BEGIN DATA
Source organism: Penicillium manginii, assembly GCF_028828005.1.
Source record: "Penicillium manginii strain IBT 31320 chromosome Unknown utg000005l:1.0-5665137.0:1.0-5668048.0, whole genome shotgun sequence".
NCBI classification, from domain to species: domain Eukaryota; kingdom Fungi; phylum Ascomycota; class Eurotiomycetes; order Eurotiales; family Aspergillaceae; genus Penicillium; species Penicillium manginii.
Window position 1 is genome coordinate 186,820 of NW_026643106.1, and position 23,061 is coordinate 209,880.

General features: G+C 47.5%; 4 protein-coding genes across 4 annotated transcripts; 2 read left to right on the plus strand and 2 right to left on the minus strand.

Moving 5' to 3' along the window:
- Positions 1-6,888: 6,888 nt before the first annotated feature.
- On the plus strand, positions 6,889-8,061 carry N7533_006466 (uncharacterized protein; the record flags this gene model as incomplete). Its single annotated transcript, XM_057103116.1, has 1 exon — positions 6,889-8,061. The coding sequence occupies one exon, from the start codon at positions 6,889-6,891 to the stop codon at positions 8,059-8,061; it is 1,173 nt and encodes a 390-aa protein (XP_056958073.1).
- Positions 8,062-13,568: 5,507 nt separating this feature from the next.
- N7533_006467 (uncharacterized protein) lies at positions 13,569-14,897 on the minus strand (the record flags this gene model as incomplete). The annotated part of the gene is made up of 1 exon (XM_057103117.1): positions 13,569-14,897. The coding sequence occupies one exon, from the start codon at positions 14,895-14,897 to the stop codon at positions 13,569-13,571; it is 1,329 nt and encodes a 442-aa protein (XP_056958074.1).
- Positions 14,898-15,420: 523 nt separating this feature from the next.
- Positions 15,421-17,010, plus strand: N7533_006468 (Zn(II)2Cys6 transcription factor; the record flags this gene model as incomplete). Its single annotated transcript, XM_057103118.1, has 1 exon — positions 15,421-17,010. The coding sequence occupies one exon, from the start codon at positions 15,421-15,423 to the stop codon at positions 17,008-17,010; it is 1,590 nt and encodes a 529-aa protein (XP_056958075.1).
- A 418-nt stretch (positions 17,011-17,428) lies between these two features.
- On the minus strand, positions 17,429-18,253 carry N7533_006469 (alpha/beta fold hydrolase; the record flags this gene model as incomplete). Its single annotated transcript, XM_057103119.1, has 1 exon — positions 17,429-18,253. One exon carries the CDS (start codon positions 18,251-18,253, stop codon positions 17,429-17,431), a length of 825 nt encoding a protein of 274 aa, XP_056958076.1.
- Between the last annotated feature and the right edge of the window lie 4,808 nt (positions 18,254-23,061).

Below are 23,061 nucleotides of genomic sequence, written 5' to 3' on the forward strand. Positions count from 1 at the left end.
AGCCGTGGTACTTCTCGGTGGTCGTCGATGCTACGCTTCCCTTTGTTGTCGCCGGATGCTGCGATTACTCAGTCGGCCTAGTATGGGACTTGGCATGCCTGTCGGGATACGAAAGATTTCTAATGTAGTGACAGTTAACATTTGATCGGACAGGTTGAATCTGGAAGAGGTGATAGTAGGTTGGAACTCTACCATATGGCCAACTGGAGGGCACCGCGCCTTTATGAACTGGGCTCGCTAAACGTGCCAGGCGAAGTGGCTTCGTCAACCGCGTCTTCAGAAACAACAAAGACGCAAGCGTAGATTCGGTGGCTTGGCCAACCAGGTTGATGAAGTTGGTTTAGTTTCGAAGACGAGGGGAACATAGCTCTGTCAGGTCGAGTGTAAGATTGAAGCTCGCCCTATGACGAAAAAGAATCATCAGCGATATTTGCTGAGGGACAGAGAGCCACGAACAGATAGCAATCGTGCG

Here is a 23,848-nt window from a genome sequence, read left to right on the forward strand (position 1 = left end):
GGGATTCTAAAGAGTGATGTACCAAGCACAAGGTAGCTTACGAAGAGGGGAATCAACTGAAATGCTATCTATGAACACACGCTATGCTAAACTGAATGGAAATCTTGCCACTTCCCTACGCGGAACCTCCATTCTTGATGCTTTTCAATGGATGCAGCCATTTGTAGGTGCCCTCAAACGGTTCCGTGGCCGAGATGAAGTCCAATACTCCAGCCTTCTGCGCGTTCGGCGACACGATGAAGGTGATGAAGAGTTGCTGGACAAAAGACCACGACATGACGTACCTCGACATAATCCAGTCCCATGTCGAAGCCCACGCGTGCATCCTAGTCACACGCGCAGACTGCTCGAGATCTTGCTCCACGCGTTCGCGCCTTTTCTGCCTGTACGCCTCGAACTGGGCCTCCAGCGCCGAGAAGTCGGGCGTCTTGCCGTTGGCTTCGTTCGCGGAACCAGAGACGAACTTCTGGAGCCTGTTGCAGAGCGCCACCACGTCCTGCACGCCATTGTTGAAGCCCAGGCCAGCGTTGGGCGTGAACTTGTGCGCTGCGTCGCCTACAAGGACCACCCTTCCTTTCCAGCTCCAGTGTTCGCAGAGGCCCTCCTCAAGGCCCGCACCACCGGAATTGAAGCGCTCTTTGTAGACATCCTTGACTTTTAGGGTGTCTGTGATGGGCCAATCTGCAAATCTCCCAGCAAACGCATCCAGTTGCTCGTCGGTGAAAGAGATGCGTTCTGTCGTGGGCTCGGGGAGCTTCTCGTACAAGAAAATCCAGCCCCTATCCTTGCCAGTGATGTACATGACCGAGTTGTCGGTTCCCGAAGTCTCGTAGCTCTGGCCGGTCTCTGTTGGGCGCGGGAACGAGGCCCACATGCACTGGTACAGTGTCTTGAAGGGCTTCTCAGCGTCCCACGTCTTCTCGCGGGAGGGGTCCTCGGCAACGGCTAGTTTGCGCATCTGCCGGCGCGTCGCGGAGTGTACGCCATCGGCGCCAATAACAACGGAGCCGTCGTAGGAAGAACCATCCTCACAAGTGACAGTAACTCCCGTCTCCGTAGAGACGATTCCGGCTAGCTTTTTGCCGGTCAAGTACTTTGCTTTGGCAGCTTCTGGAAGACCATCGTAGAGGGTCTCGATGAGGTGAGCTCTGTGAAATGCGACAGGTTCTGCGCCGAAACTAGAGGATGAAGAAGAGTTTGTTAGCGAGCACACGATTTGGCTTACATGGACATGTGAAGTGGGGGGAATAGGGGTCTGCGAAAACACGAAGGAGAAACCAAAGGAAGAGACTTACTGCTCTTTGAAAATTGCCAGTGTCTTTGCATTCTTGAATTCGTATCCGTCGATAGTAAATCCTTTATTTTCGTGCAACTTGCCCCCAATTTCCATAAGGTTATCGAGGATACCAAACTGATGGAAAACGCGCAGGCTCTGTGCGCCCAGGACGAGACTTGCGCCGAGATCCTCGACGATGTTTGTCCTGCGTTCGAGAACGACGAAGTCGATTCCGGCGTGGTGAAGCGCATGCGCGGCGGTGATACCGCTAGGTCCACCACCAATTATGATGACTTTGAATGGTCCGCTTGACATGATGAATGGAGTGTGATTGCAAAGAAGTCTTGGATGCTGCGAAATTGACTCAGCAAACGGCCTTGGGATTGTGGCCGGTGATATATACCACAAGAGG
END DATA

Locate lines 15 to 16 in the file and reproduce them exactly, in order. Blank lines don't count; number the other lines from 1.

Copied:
- Between the last annotated feature and the right edge of the window lie 4,808 nt (positions 18,254-23,061).

Below are 23,061 nucleotides of genomic sequence, written 5' to 3' on the forward strand. Positions count from 1 at the left end.